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About Those “Missing Verses”

A few days ago on Facebook, concern was expressed over “missing verses” in modern Bible translations. The following is my response. (It was a quick response. I will happily accept correction* if I have erred in any of the details or omitted any indispensible facts. The general point, however, stands.)

I’m glad to see you thinking about this. I considered the same questions myself, probably at about your age. These are important issues, and we need to have good answers for them. I think it’s very unfortunate that most Christians don’t give them much, if any, thought.

The question I eventually had to ask, and that you should be asking, is, How do I know these “missing” verses are actually missing? How do I know they aren’t actually additions to the text? Isn’t adding to Scripture is just as bad as subtracting from it?

The answer is found in the science of textual criticism (TC), the process by which scholars judge the authenticity and accuracy of texts. Some of what you might have heard or read from “King James Only” (KJVO) advocates probably dismisses TC as an ungodly practice, but that fails to recognize the fact that the KJV is also a product of TC (KJVO proponents are, in general, very poor scholars, no matter how many honorary “doctorates” they boast, many scoffing at the legitimacy of scholarship itself). Dismissing TC fails to understand how we got the texts and translations we now have, including the KJV.

The KJV New Testament is based on the Textus Receptus (TR), which is based on the text compiled by Erasmus, first published in 1516. Erasmus drew from the very limited selection (about a half-dozen, vs. the 6,000 we now possess) of Greek MSS available to him at the time. To these he applied TC to determine which were the most accurate. However, he didn’t have Greek MSS of the entire NT. Those he lacked, he drew from the Latin Vulgate, and translated them back into Greek.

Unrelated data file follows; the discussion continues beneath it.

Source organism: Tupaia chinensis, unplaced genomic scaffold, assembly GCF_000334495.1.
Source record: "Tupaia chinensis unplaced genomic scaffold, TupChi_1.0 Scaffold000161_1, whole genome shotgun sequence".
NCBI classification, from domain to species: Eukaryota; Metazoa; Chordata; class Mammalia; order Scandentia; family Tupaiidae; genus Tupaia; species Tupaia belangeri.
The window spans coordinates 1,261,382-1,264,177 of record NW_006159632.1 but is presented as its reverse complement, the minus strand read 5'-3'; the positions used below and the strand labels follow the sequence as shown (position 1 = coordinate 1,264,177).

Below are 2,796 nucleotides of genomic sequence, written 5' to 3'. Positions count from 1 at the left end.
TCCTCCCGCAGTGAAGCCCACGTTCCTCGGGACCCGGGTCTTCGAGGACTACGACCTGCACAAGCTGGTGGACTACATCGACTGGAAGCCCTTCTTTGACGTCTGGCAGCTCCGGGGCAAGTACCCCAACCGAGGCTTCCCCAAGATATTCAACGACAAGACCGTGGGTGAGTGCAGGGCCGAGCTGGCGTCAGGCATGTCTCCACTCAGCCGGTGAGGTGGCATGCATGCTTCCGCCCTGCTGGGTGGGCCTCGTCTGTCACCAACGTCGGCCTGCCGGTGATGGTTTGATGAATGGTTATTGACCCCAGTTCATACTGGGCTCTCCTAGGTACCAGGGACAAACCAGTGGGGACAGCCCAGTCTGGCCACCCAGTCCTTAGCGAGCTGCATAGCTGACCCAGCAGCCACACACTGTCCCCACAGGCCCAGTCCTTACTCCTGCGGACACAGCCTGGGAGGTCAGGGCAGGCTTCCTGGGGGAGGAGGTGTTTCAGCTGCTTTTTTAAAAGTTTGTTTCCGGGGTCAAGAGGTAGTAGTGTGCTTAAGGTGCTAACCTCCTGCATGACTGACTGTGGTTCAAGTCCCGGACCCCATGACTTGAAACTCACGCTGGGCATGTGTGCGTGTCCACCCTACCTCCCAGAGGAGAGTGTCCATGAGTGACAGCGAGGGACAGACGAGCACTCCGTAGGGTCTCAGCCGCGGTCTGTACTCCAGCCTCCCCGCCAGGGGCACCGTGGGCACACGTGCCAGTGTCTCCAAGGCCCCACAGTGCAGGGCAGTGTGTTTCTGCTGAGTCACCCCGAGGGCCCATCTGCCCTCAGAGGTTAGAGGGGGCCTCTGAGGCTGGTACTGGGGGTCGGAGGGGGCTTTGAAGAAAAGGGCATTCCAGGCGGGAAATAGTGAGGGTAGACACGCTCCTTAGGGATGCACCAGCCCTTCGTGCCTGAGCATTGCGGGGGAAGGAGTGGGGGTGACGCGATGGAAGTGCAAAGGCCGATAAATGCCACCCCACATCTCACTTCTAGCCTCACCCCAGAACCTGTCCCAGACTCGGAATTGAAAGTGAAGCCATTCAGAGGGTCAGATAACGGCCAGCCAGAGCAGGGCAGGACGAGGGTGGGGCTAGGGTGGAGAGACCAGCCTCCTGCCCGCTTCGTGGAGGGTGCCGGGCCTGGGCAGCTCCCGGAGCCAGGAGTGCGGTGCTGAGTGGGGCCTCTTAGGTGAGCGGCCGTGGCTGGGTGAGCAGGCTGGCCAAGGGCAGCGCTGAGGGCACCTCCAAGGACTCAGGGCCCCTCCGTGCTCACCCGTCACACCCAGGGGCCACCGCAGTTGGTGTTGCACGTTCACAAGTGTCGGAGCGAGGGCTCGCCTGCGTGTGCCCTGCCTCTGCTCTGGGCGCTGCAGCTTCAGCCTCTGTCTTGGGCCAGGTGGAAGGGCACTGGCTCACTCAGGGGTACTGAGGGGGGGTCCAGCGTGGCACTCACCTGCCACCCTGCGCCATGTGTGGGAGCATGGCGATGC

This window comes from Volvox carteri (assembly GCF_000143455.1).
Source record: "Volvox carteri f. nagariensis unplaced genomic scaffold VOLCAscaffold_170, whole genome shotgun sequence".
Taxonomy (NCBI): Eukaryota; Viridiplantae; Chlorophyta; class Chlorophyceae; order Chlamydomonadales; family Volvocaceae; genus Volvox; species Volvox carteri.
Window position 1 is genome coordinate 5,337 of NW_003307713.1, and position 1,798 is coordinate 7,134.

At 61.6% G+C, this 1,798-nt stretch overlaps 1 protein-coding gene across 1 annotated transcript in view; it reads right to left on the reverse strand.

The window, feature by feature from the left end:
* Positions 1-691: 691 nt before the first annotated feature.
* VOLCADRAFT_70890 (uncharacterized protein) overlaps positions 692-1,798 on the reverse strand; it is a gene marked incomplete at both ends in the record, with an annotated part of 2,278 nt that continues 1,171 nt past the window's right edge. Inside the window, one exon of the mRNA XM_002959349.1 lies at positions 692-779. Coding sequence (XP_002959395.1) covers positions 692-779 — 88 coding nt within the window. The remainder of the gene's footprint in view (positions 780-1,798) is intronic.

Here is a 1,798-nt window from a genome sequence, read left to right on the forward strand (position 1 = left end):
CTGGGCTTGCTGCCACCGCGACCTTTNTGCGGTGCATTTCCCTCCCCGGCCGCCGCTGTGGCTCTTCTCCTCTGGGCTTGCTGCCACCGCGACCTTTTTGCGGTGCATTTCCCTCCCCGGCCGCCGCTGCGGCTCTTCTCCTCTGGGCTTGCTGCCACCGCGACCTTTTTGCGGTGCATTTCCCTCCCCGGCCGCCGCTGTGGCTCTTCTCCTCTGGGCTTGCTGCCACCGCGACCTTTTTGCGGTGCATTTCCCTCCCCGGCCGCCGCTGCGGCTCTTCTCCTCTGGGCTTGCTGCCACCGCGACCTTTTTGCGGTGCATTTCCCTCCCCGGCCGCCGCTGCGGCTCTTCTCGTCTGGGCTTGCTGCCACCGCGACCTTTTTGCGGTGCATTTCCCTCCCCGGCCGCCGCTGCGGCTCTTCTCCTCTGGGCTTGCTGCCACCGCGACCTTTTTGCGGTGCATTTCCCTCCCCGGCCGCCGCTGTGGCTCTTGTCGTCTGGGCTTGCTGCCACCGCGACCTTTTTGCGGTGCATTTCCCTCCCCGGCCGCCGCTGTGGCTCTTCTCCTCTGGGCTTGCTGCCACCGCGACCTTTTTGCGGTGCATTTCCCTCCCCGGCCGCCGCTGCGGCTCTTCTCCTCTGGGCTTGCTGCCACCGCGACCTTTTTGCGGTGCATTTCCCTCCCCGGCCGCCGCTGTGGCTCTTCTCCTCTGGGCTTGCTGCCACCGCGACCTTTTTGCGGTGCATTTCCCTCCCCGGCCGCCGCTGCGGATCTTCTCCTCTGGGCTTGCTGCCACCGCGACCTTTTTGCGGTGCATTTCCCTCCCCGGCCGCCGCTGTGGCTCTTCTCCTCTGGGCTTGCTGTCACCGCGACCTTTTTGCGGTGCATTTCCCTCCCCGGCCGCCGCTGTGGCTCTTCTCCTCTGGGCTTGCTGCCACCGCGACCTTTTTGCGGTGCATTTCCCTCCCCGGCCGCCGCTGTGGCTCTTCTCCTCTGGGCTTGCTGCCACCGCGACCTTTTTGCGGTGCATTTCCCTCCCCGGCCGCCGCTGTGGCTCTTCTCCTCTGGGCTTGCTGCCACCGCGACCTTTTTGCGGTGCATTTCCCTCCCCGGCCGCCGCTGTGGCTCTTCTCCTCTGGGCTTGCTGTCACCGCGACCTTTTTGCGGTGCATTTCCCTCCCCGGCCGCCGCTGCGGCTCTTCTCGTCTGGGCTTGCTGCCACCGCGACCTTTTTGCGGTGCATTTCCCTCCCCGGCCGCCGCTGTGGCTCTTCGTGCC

Let that sink in for a minute: the KJV consists in part of passages whose oldest source is a Latin translation. But Erasmus was a competent textual scholar (in other areas, not so) who did the best he could with what he had, and produced a good text upon which our earliest English translations (most notably, the KJV) and Luther’s German translation are based.

Time passed, and older MSS were discovered. These MSS added to the pool from which textual critics drew, enabling them to produce more accurate texts. Hence, we get translations that “omit” verses not found in the oldest MSS. However, they cannot rightly be called “omissions” if they were never there in the first place.

There is a lot more to be said about this, especially about the “original” MSS (e.g., we actually possess no true originals, only copies, which is why TC is necessary), but this is a good start, and probably longer than you wanted to read.

Note well, I’m not saying any modern translation will do. Paraphrases (The Living Bible, The Message, etc.) are not translations at all, and therefore, not Scripture. “Dynamic Equivalent” translations (NIV, etc.) are of varying quality, mostly bad (the original NIV was accidentally pretty decent—later incarnations not). “Essentially Literal” translations (NASB, ESV) are the ones to trust.

In short, contra KJVO propaganda, those “missing verses” are not part of a liberal conspiracy or satanic plot to undermine God’s Word. They are the product of the best textual scholarship, which seeks to transmit God’s Word as accurately as possible—just as Erasmus, in his day, did.

On this subject, here is how John MacArthur handled Mark 16:9–20. (The applause at the end is not usual at Grace Community Church. After forty-three years of preaching, MacArthur had just finished his verse-by-verse exposition of the New Testament.)

If, like me, you find audio/video too time-consuming, the transcript is here.

* Corrections from those who understand the issues involved, that is. I’m not interested in engaging with serious KJVO advocates. I know too well what a fool’s errand that is.

Posted 2018·05·03 by David Kjos
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Posted in: Gospel of Mark · John MacArthur · King James Onlyism · Textual Criticism · Translations

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